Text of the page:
Sally Gordon's recent post over at the Legal History Blog on legal historians who are on the market this year raises some interesting questions. I've written briefly elsewhere on the "relevance" of legal historians within the legal academy. But Dan Ernst's reply to Gordon's post that, “Now, more than ever, legal history candidates must be able to explain why they can only do what they want to do as a member of a law faculty,” has me thinking about the "utility" of legal historians to law schools.
Dan’s focus is on candidates’ scholarship and pedagogy. But, for the moment at least, I'd like to shift the discussion to staffing and course load, which for many law schools ranks up there with scholarship and pedagogy.
Legal historians typically have a broad knowledge of law. While we all have our particular areas of emphasis, our training in and study of legal history constantly exposes us to a broad sweep of the legal experience. I think if you were to look at the reading lists for legal historians' oral/preliminary exams, you'd see a wide range of substantive legal areas, not to mention legal education and practice. And that is in addition to our training as "generalists" in law school.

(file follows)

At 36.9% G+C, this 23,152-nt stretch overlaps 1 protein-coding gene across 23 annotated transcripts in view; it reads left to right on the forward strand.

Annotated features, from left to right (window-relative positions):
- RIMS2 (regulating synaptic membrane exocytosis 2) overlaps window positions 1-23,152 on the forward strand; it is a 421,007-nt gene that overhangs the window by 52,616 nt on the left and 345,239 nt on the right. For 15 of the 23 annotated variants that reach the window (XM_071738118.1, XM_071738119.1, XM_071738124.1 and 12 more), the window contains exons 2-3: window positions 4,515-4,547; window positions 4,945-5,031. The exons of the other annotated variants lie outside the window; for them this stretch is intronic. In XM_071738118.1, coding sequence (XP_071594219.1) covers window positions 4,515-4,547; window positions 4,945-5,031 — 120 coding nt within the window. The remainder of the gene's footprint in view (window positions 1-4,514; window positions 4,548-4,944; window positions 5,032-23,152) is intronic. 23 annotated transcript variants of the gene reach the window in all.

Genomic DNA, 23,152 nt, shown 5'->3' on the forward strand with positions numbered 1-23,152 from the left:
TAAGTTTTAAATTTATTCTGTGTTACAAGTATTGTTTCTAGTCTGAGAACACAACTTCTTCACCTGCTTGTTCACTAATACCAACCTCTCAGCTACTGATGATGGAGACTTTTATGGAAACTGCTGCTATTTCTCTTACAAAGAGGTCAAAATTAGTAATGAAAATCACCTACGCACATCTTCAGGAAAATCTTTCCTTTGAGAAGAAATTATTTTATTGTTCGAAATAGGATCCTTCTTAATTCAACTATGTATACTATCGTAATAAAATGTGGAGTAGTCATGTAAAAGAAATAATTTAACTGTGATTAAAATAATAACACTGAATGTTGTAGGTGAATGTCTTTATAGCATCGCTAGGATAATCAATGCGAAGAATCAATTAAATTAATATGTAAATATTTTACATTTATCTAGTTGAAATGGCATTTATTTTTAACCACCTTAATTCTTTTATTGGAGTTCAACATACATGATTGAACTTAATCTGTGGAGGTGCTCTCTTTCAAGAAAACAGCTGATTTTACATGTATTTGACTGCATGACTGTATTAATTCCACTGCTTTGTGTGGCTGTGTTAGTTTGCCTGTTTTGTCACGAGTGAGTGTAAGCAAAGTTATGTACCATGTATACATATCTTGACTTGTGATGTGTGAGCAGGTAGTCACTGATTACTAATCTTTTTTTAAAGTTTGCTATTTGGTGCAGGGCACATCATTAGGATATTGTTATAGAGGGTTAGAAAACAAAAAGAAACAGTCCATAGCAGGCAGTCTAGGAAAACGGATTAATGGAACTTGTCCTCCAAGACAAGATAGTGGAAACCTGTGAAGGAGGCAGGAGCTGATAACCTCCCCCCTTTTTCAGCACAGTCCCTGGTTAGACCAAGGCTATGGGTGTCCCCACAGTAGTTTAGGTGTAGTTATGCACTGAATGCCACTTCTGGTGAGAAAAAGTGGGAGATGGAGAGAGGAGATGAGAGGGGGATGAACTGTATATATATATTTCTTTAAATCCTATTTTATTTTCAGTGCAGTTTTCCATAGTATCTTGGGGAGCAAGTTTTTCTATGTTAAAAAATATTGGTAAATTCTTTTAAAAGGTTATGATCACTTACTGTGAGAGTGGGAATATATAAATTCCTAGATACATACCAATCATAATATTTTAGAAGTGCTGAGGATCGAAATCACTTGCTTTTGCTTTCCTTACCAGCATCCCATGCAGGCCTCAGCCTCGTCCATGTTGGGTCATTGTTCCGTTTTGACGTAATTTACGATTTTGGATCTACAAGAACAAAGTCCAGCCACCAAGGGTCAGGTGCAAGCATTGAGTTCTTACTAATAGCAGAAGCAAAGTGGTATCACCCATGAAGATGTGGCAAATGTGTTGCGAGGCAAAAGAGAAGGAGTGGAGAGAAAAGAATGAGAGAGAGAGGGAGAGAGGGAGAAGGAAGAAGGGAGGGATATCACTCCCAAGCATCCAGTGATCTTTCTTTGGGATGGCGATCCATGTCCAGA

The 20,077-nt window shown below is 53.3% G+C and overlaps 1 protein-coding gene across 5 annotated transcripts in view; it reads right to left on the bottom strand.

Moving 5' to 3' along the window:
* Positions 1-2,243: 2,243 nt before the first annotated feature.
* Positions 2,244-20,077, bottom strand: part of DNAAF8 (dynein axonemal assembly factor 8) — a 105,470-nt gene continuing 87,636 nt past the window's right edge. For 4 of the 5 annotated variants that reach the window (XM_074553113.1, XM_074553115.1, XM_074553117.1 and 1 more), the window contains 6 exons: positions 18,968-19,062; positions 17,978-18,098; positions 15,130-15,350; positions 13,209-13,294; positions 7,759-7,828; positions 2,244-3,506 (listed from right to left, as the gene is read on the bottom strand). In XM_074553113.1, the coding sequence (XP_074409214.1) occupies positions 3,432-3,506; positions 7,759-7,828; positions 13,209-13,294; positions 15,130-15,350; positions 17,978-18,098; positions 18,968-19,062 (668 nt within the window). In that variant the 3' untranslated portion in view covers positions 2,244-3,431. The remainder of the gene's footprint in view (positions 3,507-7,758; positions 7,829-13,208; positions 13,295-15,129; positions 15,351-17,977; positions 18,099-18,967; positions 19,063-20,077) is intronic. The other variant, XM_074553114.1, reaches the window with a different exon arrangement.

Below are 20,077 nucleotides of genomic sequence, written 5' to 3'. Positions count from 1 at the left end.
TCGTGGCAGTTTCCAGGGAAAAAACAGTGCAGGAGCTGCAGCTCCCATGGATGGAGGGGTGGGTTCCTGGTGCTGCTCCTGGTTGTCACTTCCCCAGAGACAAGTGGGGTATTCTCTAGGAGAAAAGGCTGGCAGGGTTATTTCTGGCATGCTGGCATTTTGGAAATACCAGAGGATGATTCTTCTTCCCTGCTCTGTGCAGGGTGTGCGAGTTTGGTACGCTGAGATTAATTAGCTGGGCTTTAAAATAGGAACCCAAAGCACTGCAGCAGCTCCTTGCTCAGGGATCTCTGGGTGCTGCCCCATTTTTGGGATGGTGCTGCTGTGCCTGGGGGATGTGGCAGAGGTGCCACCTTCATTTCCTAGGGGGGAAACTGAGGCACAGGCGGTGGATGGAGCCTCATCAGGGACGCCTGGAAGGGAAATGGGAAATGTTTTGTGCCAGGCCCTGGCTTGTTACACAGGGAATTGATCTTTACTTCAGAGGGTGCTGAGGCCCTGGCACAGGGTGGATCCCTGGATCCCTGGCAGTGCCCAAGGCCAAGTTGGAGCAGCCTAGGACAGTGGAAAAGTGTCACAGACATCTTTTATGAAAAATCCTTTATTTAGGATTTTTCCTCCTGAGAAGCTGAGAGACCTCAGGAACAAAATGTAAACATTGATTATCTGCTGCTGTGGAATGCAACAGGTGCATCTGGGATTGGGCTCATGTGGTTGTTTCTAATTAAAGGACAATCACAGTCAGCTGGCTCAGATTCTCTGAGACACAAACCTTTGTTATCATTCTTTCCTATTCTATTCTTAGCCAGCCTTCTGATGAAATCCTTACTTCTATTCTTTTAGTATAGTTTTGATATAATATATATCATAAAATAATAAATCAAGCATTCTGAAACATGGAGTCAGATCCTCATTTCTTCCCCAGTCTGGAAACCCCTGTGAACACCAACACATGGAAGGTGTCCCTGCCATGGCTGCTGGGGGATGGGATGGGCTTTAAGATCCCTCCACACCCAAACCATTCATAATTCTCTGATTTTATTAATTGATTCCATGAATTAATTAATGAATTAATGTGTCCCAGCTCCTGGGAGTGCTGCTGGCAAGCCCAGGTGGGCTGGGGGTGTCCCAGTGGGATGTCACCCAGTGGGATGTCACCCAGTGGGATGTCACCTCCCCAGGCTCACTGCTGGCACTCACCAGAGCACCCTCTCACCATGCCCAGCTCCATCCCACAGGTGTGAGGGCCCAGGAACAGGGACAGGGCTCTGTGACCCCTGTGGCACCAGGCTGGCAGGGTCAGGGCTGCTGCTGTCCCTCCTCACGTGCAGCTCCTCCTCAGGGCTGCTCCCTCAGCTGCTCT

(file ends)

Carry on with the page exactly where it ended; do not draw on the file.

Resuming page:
I would think that this training would be of considerable interest to law schools, at least from the perspective of staffing courses. In my own case, I have been teaching Property as my main course, despite the fact that most of my scholarship focuses on constitutional history. I am teaching Con Law this year, though, in addition to Property. I would also be willing to teach any of the first-year courses, in addition to Ad Law, Legislation, Con Crim Pro, or Trusts and Estates, if the need arose. I have yet to teach American legal history, as it is currently well-manned by my colleague Art McEvoy (who also teaches Torts). My legal history friends who teach in law schools also teach big non-legal history courses (e.g., Torts, Con Law, Property, Trusts and Estates, Ad Law, Tax). One particularly insane legal historian I know is teaching Property and T/E in the same semester this year!
It would appear, then, that legal historians are providing important value to their institutions.But I'll put the question to you all. Is this teaching flexibility of value to law schools? More generally, what would you say is the primary value of any professor (or at least an entry-level professor) to a law school? What value do we, or should we, place on the size of the classes that faculty teach? For example, if I teach two big sections of Property, does it matter that my scholarship focuses on legal history? If it doesn't, and if legal historians by their training are potentially able to fill a range of a school's teaching needs, shouldn't that make the legal historian more valuable to law schools than the average entry-level candidate, at least from a teaching perspective?